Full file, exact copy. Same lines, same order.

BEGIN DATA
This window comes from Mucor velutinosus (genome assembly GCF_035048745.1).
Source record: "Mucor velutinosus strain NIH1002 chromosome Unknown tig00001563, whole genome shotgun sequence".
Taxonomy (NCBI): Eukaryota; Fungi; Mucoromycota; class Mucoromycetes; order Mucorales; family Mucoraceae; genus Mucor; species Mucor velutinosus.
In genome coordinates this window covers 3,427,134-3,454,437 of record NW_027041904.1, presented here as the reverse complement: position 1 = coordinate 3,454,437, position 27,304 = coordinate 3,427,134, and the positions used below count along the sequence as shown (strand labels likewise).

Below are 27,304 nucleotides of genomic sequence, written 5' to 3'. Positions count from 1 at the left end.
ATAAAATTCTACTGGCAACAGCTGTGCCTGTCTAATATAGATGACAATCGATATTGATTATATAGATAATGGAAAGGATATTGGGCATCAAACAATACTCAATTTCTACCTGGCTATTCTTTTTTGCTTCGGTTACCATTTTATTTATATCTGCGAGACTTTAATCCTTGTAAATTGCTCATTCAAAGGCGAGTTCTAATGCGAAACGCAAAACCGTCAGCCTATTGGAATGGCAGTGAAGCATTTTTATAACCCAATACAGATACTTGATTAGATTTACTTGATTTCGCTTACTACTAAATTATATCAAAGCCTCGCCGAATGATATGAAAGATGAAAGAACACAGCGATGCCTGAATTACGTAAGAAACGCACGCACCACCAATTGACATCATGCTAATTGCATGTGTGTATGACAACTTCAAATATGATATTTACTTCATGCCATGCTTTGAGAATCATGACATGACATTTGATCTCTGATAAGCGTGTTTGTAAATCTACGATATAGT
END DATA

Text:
This window comes from Mucor velutinosus (genome assembly GCF_035048745.1).
Source record: "Mucor velutinosus strain NIH1002 chromosome Unknown tig00001563, whole genome shotgun sequence".
Taxonomy (NCBI): Eukaryota; Fungi; Mucoromycota; class Mucoromycetes; order Mucorales; family Mucoraceae; genus Mucor; species Mucor velutinosus.
In genome coordinates this window covers 3,427,134-3,454,437 of record NW_027041904.1, presented here as the reverse complement: position 1 = coordinate 3,454,437, position 27,304 = coordinate 3,427,134, and the positions used below count along the sequence as shown (strand labels likewise).

Below are 27,304 nucleotides of genomic sequence, written 5' to 3'. Positions count from 1 at the left end.
ATAAAATTCTACTGGCAACAGCTGTGCCTGTCTAATATAGATGACAATCGATATTGATTATATAGATAATGGAAAGGATATTGGGCATCAAACAATACTCAATTTCTACCTGGCTATTCTTTTTTGCTTCGGTTACCATTTTATTTATATCTGCGAGACTTTAATCCTTGTAAATTGCTCATTCAAAGGCGAGTTCTAATGCGAAACGCAAAACCGTCAGCCTATTGGAATGGCAGTGAAGCATTTTTATAACCCAATACAGATACTTGATTAGATTTACTTGATTTCGCTTACTACTAAATTATATCAAAGCCTCGCCGAATGATATGAAAGATGAAAGAACACAGCGATGCCTGAATTACGTAAGAAACGCACGCACCACCAATTGACATCATGCTAATTGCATGTGTGTATGACAACTTCAAATATGATATTTACTTCATGCCATGCTTTGAGAATCATGACATGACATTTGATCTCTGATAAGCGTGTTTGTAAATCTACGATATAGT